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As I type this email up, I am sitting at our main salon table. It’s two am, and I heard a thunk with a bunch of slapping noises. I hollered at David, who was already up for his shift (but now that’s I’ve hollered, he’s WIDE awake). I thought a flying fish landed on the deck and needed rescuing. NO, the dang thing actually made it through our forward hatch and onto the shelf behind the couch, and was flopping around behind me. Don’t worry, I grabbed him and tossed him overboard – I think he lived, but now our salon smells like fish.
The passage has been going pretty well. We have found the tradewinds, and are in a nice band of 20 knots expected to last as far as our grib file goes – till Tuesday. We’ve had rain and clouds for the past few days, but yesterday was actually quite sunny.
We’ve gotten into the groove of things. I have my shift from 7 pm – 2 am, then David takes over and I sleep until about 10 am. David gets a nap in the morning, and then we both relax together in the afternoon. It takes a few days for me to be able to sleep that late, otherwise I have to nap in the afternoon, but I like it much better when I don’t need to nap – I get to spend time with David!
We have had one bit of excitement – David noticed some chafing in our main halyard, where the main sail head block sits. Unfortunately, that meant David had to go up the mast – twice – while out at sea. He’s pretty banged up from it, with bruises on his arms, chest and back. Good thing he’s young and spry! He cut the halyard line and re-attached to the top of the mast, and it seems to be working fine, although now his reef point markings are all screwed up.
For the first time, we’ve been chatting with a neighbor boat, Blue Raven. They were anchored near us in Santa Cruz, Galapagos, although we haven’t met them. They left the same day we did and have been on our AIS (within 10 miles of us) on and off for at least half the trip. We’ve chatted with them every day on the VHF, and I hope we get to meet them in the Marquesas. They are a family of four, New Zealand flagged, and have been cruising for 2 years. A lot of cruisers organize a buddy boat with other cruisers, and this is almost like an unplanned buddy boat. We are also finding that we wish we had an SSB. There is a net everyday for people crossing the Pacific, but since we don’t have an SSB we have to sit it out. Maybe we’ll try to get one in New Zealand.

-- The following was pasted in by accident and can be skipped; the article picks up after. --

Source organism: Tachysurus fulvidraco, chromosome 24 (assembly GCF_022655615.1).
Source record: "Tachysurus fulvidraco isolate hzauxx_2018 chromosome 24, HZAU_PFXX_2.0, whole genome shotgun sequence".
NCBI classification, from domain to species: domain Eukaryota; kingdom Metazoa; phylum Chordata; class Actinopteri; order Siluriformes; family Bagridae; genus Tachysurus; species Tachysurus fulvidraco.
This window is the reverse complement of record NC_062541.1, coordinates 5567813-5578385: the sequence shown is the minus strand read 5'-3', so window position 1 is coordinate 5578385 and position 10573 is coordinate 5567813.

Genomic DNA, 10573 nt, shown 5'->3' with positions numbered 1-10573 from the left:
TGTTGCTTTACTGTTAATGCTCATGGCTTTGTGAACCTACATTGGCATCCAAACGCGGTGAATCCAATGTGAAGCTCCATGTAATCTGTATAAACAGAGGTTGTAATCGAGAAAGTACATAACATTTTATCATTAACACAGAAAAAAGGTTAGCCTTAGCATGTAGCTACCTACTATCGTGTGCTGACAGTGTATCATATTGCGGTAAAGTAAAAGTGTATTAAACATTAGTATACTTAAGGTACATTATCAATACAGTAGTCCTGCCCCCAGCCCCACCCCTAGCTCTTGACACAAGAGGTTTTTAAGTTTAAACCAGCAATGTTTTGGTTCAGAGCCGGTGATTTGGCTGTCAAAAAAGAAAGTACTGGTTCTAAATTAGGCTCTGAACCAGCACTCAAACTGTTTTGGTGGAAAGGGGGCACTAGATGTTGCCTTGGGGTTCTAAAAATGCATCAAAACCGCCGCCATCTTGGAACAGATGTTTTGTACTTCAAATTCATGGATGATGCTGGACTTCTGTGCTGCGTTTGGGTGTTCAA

We’ve had flying fish and squid suicide on our decks all along the trip and most of them don’t get noticed until it’s too late. We landed our first Mahi Mahi on the 12th, and had some delicious ceviche the next night for dinner. Good thing I stocked up on tortilla chips, limes, and red onions! The next day, we had a sailfish bite, and David put all the tension on the line and it was still paying out! Fortunately the line snapped, so we didn’t lose our rod, but we did lose the lure. But once again – I’m not sure we want to land a giant sport fish – although Tasha and Ryan on Cheeky Monkey recently landed (and ate) one.
Julie, David’s sister, has been emailing us the comments on our blog and facebook page, so it’s been really nice to hear from everyone who’s reading and keeping up with us. As for entertainment, I’ve been reading up a storm!! I checked out 10 digital books from the library before we left the Galapagos (the maximum allowed) and have read 7 of them already. Good thing we have a big library of kindle books to fall back on.
I can’t seem to put down the guide to French Polynesia. David and I talked about how our 26-day Atlantic crossing was an end goal of Miami. Not to knock Miami, but we’d been there. This passage is shorter, but at the end, we have French Polynesia to be all excited about. It makes a difference!